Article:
We met Mohammad Al Shamsi, by one of the local Mosques in Al Ain. He was a close friend of the ruling family and even travelled with Zayed to India in the 1950s. He elaborated on the late Shaikh Zayed’s goodness, compassion and humanitarianism with his people here and around the world.
When the British announced their withdrawal plans from the Gulf in 1968, Shaikh Zayed called for the formation of a union between the different emirates. Resolutely he continued pursuing this call with determination because he firmly believed only such unity would protect the emirates’ existence following the withdrawal.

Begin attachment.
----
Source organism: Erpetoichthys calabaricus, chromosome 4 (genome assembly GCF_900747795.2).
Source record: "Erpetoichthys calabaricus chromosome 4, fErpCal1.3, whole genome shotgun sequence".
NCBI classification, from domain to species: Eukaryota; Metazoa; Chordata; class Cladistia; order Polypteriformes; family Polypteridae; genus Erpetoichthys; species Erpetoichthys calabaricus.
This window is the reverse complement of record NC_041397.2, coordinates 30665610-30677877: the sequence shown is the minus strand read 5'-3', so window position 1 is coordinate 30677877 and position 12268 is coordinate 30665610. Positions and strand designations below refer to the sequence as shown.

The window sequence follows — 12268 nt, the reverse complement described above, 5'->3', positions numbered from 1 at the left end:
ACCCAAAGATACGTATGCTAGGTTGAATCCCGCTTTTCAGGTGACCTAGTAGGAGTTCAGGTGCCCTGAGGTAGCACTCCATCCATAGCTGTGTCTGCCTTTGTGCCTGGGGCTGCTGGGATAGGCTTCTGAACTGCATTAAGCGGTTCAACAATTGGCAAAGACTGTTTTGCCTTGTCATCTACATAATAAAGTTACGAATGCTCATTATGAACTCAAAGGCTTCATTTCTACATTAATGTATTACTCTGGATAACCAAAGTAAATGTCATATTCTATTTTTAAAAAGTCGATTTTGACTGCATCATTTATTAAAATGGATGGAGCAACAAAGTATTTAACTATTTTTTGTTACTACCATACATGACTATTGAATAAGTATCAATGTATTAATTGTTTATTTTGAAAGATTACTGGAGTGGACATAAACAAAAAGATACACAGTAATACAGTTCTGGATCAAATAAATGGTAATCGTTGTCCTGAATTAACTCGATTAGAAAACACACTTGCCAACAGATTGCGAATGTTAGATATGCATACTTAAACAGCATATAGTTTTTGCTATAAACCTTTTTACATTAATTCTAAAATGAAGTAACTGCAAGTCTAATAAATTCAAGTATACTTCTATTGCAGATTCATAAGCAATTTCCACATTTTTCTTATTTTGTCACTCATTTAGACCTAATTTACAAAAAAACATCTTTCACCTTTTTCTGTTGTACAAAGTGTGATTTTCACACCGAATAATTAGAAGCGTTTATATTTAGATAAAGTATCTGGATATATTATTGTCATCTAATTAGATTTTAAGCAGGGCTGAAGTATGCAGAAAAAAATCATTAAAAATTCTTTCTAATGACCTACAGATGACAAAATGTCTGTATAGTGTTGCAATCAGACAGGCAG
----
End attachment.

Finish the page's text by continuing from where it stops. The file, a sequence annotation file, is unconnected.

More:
Some were apprehensive about the survival of the federation, if ever established, beyond its first year.
1981 The founding summit of the Gulf Cooperation Council was held in Abu Dhabi on May 7, 1981, hosted by Shaikh Zayed Bin Sultan Al Nahyan, President of the UAE and Ruler of Abu Dhabi.
Yet to the surprise of sceptics, the UAE federation went on to become one of the prime examples of unity and brotherhood that has stood the test of time. Among the UAE’s remarkable achievements is the respect it commands in regional and world affairs because of Shaikh Zayed’s ability to make his fellow Arabs see the bigger picture.
Shaikh Zayed bin Sultan Al Nahyan and Shaikh Rashid with rulers of Emirates at the hoisting of UAE flag on December 1971.
Shaikh Zayed’s philosophy of brotherhood extended to the Arab world. He believed Arab unity could only be achieved if differences were put aside and divisions were overcome. His ardent belief in these two factors saw him play the mediator’s role on a number of occasions.